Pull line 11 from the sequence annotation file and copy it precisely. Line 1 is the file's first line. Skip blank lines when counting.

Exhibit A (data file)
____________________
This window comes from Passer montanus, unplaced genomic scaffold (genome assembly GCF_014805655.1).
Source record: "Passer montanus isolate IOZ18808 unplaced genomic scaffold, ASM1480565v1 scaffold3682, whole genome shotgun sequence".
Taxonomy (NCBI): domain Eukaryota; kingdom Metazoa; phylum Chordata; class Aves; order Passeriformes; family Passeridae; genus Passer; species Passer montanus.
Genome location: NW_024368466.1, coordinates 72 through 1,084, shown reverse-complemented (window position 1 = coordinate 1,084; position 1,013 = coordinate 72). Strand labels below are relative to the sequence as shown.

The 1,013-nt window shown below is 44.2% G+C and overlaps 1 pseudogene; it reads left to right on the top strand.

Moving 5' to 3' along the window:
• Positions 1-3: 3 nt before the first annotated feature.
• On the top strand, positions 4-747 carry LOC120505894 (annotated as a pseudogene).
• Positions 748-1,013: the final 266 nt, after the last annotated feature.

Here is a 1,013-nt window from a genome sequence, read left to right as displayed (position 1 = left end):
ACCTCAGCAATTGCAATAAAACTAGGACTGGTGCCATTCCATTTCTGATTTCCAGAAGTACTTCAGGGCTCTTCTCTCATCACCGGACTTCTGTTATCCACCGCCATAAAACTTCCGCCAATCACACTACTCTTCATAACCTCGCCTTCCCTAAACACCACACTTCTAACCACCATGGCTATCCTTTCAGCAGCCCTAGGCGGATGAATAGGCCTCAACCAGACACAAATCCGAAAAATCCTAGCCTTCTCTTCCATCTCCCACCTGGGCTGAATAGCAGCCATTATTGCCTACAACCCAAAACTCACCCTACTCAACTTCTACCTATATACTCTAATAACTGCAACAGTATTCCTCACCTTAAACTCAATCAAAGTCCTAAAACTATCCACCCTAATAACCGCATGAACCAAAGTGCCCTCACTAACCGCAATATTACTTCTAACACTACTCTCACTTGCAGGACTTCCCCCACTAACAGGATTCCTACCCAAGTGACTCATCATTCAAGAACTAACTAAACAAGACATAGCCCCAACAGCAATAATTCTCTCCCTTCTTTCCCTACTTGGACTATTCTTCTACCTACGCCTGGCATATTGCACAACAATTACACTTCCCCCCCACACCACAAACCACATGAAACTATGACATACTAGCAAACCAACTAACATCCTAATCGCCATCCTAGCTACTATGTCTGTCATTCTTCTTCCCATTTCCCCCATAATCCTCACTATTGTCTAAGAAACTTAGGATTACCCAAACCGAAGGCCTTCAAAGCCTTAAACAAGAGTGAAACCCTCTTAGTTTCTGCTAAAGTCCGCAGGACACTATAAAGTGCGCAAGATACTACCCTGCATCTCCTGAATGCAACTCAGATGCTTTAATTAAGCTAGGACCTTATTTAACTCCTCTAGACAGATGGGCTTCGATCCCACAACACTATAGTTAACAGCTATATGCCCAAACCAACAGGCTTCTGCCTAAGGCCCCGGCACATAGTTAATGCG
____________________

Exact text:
ACCTCAGCAATTGCAATAAAACTAGGACTGGTGCCATTCCATTTCTGATTTCCAGAAGTACTTCAGGGCTCTTCTCTCATCACCGGACTTCTGTTATCCACCGCCATAAAACTTCCGCCAATCACACTACTCTTCATAACCTCGCCTTCCCTAAACACCACACTTCTAACCACCATGGCTATCCTTTCAGCAGCCCTAGGCGGATGAATAGGCCTCAACCAGACACAAATCCGAAAAATCCTAGCCTTCTCTTCCATCTCCCACCTGGGCTGAATAGCAGCCATTATTGCCTACAACCCAAAACTCACCCTACTCAACTTCTACCTATATACTCTAATAACTGCAACAGTATTCCTCACCTTAAACTCAATCAAAGTCCTAAAACTATCCACCCTAATAACCGCATGAACCAAAGTGCCCTCACTAACCGCAATATTACTTCTAACACTACTCTCACTTGCAGGACTTCCCCCACTAACAGGATTCCTACCCAAGTGACTCATCATTCAAGAACTAACTAAACAAGACATAGCCCCAACAGCAATAATTCTCTCCCTTCTTTCCCTACTTGGACTATTCTTCTACCTACGCCTGGCATATTGCACAACAATTACACTTCCCCCCCACACCACAAACCACATGAAACTATGACATACTAGCAAACCAACTAACATCCTAATCGCCATCCTAGCTACTATGTCTGTCATTCTTCTTCCCATTTCCCCCATAATCCTCACTATTGTCTAAGAAACTTAGGATTACCCAAACCGAAGGCCTTCAAAGCCTTAAACAAGAGTGAAACCCTCTTAGTTTCTGCTAAAGTCCGCAGGACACTATAAAGTGCGCAAGATACTACCCTGCATCTCCTGAATGCAACTCAGATGCTTTAATTAAGCTAGGACCTTATTTAACTCCTCTAGACAGATGGGCTTCGATCCCACAACACTATAGTTAACAGCTATATGCCCAAACCAACAGGCTTCTGCCTAAGGCCCCGGCACATAGTTAATGCG